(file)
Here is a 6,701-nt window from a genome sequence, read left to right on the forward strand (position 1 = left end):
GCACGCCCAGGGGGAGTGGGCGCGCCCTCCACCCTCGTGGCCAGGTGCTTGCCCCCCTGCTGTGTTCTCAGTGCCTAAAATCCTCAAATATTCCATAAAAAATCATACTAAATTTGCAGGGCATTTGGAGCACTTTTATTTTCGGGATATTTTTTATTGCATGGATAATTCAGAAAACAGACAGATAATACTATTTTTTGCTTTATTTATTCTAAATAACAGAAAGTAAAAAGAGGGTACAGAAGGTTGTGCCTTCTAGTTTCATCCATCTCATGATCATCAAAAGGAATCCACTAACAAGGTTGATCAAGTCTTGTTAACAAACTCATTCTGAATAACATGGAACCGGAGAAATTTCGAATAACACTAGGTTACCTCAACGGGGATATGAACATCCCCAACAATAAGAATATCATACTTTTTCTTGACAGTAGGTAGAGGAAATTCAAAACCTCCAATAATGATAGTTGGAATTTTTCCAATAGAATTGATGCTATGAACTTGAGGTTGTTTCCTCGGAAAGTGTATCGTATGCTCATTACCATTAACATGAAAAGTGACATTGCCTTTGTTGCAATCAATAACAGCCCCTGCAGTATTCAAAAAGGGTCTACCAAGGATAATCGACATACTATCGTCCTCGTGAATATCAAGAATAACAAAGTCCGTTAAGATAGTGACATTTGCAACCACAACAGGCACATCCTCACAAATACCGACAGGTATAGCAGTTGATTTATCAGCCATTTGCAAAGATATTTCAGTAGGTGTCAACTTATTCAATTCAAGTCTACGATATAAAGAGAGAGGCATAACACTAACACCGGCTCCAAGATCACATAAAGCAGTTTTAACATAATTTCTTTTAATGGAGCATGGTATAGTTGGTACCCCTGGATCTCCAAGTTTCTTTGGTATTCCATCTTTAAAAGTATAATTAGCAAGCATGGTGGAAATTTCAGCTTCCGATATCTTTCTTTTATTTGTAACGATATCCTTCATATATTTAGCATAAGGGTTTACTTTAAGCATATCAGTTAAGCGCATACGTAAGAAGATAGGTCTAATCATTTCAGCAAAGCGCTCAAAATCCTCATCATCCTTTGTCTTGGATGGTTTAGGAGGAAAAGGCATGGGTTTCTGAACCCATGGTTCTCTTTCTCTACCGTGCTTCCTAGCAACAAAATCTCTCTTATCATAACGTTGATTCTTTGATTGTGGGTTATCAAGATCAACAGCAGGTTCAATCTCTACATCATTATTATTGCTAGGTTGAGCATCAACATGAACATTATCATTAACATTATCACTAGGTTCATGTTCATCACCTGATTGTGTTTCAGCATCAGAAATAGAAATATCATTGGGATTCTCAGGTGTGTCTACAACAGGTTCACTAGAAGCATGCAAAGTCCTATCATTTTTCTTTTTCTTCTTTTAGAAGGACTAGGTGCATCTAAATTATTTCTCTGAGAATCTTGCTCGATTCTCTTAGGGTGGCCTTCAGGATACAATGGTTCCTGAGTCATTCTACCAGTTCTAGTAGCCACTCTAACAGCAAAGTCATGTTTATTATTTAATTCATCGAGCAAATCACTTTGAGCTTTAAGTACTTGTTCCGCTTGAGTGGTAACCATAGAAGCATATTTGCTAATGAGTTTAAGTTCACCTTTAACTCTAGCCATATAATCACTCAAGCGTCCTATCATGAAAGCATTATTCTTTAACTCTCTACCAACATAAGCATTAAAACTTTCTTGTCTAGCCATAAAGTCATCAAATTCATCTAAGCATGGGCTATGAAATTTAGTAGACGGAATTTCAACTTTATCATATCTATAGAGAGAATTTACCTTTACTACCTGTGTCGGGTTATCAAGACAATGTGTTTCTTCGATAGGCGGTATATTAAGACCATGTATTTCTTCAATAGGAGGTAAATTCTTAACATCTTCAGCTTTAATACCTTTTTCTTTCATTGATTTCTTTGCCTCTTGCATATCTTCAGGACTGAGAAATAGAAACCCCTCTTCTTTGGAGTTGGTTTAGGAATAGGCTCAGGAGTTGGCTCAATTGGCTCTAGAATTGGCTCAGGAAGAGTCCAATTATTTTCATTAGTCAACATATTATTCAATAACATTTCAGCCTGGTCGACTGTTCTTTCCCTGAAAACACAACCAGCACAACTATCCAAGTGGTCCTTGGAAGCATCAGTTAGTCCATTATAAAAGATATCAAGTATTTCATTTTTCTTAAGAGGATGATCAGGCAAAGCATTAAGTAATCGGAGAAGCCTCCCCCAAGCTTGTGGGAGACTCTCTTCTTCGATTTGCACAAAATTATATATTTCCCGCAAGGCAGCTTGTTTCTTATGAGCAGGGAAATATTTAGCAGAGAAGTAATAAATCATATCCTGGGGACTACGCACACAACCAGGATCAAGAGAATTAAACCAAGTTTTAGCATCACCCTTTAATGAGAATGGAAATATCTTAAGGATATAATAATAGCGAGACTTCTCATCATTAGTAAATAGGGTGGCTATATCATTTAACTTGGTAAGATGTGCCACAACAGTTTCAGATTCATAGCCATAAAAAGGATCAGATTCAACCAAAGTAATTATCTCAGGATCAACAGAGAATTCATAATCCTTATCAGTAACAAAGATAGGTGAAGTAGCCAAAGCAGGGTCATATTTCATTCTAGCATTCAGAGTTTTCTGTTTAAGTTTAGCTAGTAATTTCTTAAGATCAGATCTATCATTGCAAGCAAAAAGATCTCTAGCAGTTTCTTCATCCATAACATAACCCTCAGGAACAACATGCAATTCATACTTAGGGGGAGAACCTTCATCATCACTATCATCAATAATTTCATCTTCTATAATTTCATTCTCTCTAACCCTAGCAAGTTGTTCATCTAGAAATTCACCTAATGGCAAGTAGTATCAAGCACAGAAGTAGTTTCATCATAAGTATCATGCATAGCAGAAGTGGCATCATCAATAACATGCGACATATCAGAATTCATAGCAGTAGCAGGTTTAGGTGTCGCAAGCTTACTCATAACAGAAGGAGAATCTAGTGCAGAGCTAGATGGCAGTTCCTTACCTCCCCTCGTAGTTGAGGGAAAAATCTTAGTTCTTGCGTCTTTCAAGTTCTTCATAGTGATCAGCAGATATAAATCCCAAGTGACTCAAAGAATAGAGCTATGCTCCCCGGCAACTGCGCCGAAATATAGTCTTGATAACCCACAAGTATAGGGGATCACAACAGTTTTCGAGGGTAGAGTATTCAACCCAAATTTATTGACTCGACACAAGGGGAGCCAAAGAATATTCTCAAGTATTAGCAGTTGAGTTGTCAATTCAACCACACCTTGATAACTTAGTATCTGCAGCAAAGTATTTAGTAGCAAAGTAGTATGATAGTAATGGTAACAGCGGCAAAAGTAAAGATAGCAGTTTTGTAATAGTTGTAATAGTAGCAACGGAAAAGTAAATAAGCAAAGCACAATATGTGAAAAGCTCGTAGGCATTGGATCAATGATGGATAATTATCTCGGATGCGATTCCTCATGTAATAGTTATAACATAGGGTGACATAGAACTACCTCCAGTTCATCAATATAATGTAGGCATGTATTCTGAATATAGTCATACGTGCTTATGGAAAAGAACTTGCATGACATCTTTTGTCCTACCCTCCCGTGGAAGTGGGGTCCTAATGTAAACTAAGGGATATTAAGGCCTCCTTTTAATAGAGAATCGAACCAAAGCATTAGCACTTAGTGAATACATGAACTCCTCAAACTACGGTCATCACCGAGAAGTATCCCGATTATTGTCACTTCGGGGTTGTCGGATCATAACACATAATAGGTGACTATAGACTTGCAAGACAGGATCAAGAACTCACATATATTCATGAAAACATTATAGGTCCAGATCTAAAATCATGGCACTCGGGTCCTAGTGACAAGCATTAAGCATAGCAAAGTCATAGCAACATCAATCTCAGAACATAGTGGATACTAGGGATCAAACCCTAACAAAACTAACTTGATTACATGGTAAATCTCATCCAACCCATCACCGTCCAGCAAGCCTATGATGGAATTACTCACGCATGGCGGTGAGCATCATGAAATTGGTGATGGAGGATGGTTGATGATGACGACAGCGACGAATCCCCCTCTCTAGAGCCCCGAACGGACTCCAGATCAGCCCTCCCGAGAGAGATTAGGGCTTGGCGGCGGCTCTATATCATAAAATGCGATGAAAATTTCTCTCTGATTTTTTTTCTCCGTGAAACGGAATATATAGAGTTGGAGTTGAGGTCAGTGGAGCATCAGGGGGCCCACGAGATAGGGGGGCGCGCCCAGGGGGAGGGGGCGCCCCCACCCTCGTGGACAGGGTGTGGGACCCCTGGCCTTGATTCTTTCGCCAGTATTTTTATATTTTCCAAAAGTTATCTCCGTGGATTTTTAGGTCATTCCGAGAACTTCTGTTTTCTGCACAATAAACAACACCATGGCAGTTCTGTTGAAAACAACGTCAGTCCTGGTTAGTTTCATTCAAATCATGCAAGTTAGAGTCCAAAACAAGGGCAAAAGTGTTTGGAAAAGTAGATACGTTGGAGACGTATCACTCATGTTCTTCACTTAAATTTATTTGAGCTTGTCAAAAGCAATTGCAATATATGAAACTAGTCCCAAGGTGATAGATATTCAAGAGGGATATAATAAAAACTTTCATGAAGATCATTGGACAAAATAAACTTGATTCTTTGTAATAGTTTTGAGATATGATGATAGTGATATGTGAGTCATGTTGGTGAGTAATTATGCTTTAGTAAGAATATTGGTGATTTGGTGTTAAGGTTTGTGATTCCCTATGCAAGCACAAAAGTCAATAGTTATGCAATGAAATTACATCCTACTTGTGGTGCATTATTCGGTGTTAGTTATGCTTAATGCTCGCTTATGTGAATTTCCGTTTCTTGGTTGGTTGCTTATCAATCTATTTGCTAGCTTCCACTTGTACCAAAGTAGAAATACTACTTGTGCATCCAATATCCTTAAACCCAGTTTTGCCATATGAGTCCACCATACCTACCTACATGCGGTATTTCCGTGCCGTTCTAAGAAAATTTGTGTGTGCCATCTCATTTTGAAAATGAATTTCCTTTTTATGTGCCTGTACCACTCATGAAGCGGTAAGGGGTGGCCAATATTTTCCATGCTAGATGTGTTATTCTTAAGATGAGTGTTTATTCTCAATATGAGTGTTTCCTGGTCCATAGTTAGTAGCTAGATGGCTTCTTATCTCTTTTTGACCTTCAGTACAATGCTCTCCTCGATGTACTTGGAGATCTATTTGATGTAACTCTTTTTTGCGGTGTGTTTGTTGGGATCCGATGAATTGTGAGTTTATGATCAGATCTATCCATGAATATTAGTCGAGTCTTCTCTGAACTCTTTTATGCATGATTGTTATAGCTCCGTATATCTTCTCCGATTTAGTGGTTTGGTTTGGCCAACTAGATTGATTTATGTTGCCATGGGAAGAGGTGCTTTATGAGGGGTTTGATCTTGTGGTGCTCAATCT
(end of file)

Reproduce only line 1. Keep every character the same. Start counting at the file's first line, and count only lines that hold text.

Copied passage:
Here is a 6,701-nt window from a genome sequence, read left to right on the forward strand (position 1 = left end):